Sam Goodwin: 5 Fast Facts You Need to Know

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Sam Goodwin was captured in Syria in a quest to visit every country in the world. He was released to his family, they announced Friday.

Goodwin, 30, is from St. Louis, Missouri. He was a world traveler with a goal of visiting every country in one year. He only had 10 to go when he disappeared, according to his website.

“The best and most credible information available suggests that only ≈100 people have ever done this, and possibly fewer than 10 by age 30 or younger,” he wrote.

He was held captive for two months in Syria.

Goodwin was last seen on security cameras May 25 as he headed toward a regime-controlled area, a Kurdish security official told The Washington Post. He had been staying at the Assia hotel in the city of Qamishli.

There were limited details released on Goodwin’s capture and his condition. His family released a statement saying he was healthy.

Goodwin’s release was negotiated by Lebanon’s security chief Abbas Ibrahim, who mediated the release with Syria.

“We are grateful to be reunited with our son Sam,” his parents, Thomas and Ann Goodwin, said in the statement. “Sam is healthy and with his family. We are forever indebted to Lebanese General Abbas Ibrahim and to all others who helped secure the release of our son.”

“Right now, we appreciate our privacy as we reconnect with Sam,” they added.

Here’s what you need to know:


Goodwin Was Held Captive In Syria for 62 Days

Sam Goodwin was last seen on a security camera when he left the Assia hotel in the city of Qamishli headed toward a regime-controlled neighborhood. Goodwin was held captive for 62 days.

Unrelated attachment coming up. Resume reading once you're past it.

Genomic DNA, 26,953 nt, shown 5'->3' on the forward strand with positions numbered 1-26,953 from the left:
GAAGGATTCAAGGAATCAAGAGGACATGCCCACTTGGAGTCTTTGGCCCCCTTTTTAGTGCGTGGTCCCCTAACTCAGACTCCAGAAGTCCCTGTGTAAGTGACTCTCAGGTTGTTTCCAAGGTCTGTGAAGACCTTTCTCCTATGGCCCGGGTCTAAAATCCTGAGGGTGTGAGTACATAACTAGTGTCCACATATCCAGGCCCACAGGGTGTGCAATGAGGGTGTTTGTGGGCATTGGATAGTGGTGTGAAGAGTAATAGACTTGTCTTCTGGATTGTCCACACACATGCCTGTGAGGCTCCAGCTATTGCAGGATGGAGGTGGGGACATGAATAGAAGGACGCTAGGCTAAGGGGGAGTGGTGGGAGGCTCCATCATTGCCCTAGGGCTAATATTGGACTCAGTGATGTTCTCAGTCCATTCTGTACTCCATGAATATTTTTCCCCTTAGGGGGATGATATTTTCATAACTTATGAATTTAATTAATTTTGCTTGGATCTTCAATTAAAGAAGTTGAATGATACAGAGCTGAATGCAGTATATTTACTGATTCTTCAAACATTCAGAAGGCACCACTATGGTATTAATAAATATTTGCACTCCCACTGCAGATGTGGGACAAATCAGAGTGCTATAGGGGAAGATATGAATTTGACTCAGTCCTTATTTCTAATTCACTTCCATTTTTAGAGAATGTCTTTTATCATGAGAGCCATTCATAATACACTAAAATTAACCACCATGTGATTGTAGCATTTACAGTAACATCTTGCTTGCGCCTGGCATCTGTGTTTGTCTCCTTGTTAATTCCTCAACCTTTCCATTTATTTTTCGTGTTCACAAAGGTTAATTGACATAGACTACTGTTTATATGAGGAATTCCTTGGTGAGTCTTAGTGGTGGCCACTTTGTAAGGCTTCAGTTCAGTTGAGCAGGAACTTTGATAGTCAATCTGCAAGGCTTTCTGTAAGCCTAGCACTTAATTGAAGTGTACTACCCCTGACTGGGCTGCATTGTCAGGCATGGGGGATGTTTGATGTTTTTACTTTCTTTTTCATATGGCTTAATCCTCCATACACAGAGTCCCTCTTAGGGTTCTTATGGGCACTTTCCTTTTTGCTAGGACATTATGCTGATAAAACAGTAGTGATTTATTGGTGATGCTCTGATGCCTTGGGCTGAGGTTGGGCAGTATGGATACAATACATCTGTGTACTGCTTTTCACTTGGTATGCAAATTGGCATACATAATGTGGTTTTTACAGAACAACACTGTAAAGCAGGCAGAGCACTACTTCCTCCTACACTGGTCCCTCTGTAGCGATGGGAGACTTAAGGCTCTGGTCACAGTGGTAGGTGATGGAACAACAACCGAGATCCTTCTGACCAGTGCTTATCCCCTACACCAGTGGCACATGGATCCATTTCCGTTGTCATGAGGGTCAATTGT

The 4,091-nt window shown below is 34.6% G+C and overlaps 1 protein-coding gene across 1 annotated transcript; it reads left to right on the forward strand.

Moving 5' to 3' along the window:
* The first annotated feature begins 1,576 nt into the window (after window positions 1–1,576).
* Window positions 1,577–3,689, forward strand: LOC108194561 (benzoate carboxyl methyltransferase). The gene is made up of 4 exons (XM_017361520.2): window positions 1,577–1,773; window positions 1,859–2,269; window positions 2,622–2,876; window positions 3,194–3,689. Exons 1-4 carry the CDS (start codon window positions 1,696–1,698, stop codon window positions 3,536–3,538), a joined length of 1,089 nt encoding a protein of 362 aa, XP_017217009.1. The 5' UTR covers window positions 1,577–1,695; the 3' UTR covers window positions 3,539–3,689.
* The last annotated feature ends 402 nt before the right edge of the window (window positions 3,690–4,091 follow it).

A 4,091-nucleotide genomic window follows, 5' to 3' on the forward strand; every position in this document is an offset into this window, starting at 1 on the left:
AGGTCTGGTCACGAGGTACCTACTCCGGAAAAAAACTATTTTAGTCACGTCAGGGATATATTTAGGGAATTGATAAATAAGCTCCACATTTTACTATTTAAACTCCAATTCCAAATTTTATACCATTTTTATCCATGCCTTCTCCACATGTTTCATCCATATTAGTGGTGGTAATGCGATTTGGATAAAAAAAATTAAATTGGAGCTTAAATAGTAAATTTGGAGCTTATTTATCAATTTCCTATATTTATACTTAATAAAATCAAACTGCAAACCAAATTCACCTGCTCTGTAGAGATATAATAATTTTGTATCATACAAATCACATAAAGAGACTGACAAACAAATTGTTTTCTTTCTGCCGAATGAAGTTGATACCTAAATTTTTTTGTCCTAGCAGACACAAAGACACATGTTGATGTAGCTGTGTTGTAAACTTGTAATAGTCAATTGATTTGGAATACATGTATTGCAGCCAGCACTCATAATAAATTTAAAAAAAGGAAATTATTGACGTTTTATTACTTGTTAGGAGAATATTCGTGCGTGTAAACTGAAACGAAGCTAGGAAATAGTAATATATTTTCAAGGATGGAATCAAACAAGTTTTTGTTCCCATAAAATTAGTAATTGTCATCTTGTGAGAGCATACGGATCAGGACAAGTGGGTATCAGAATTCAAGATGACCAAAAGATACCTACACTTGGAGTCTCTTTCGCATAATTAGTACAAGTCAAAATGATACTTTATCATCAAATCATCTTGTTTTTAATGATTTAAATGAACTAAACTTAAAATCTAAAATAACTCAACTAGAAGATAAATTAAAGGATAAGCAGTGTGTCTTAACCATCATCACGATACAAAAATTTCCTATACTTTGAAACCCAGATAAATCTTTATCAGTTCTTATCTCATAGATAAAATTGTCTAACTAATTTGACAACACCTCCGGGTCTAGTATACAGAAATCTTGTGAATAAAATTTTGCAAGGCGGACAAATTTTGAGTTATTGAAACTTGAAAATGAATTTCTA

The details of his capture were not immediately released. His family said Lebanese officials negotiated the release. They said Goodwin was healthy.

In his last post on Instagram, Goodwin wrote, “The Jewel” is the latest addition to Singapore’s long list of architectural spectacles. I was fortunate to call this tiny city-state home for six amazing years (2012 to 2018) as I began my professional career. Of course, being based in Singapore was also a hugely instrumental piece to my travels. Who agrees that it is one of the best cities in the world?”


Sam Goodwin Was On A Quest to See Every Country in the World

Goodwin was on a quest to visit every country in the world when he was taken captive in Syria. He had only 10 countries left to visit.

He wrote on his website he was “an American expat, entrepreneur, former Division I athlete and world traveler.” He lived in Dubai and Singapore for seven years and decided to visit all 193 countries in the world within one year.

“The best and most credible information available suggests that only ≈100 people have ever done this, and possibly fewer than 10 by age 30 or younger,” he wrote.

He recalled paragliding over Queenstown, tracking white rhinoceroses on foot in Swaziland, a New Year’s Eve party on a boat in Iran, running with bulls in Pamplona, coaching North Korea’s National Hockey Team, riding all-terrain vehicles across the Sahara Desert, co-founding an non-government organization in the Philippines, swimming with sea lions in the Galápagos, hosting a volleyball camp in Afghanistan, motorbiking through street protests in Haiti and flying in a prop plane over Mount Everest. He was a 2017 inductee to the Travelers’ Century Club and visited all 50 states in the United States as of August 2018.